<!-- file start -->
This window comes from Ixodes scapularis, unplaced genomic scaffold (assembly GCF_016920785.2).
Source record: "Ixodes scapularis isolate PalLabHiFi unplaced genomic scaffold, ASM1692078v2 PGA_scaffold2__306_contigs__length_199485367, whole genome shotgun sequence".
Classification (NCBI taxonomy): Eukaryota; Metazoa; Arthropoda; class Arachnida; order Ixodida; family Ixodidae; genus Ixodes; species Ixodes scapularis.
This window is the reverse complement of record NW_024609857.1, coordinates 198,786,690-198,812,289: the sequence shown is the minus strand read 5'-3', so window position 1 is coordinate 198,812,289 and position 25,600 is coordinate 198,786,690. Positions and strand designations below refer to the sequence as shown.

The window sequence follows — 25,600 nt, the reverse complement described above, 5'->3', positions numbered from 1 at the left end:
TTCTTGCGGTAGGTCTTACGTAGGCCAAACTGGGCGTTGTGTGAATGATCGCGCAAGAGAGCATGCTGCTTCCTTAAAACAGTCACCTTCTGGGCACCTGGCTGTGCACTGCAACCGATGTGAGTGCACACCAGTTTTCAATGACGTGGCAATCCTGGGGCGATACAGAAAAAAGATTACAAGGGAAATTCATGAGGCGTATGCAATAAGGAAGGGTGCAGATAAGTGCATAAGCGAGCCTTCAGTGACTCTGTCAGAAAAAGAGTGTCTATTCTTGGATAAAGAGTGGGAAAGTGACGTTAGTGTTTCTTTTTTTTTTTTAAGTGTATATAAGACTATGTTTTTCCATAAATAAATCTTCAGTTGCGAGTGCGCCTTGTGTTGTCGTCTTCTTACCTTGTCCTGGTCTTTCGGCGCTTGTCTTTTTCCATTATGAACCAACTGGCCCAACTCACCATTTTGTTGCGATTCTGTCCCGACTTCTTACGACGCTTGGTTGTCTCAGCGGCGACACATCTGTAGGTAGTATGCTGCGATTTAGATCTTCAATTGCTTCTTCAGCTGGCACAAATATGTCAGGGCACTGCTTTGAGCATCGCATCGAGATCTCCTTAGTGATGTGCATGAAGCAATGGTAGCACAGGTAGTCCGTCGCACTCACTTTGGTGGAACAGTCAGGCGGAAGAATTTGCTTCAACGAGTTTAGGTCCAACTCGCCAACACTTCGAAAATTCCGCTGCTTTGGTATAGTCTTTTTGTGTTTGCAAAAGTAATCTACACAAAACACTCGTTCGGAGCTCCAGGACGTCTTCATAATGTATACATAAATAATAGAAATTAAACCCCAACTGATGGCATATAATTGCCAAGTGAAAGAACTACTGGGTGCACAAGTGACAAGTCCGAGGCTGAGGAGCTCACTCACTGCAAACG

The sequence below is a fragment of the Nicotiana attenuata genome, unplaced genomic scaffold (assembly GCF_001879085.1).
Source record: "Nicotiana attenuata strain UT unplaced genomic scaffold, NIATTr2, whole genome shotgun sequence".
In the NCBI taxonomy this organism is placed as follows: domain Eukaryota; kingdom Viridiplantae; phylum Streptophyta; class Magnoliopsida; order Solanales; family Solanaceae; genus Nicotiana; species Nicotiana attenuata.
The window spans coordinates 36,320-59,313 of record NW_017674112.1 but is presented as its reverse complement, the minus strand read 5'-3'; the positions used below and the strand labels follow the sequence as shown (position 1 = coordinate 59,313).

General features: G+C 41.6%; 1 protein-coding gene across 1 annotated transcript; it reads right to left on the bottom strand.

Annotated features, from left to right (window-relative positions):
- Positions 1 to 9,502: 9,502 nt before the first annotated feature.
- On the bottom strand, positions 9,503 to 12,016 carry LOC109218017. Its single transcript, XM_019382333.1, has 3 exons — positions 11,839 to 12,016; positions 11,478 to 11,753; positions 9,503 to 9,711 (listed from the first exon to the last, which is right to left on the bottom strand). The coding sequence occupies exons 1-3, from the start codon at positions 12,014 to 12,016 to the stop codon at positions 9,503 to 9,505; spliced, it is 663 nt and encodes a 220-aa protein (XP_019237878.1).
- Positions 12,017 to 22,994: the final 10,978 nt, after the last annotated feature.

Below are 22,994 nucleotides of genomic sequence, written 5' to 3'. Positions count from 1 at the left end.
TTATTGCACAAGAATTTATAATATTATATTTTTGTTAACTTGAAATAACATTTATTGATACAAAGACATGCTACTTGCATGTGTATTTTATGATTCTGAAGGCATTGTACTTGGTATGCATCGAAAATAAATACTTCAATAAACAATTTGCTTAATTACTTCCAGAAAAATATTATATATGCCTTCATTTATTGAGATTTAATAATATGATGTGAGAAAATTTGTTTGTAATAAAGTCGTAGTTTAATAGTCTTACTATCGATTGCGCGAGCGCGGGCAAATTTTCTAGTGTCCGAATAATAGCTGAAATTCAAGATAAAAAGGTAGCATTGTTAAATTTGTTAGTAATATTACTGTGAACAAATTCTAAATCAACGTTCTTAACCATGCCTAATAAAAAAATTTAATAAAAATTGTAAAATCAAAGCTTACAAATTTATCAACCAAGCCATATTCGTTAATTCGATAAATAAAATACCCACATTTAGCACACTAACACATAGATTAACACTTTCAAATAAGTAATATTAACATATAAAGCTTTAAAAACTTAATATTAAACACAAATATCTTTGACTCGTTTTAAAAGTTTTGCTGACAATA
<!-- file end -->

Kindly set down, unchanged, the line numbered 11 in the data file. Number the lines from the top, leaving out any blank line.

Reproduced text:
General features: G+C 41.6%; 1 protein-coding gene across 1 annotated transcript; it reads right to left on the bottom strand.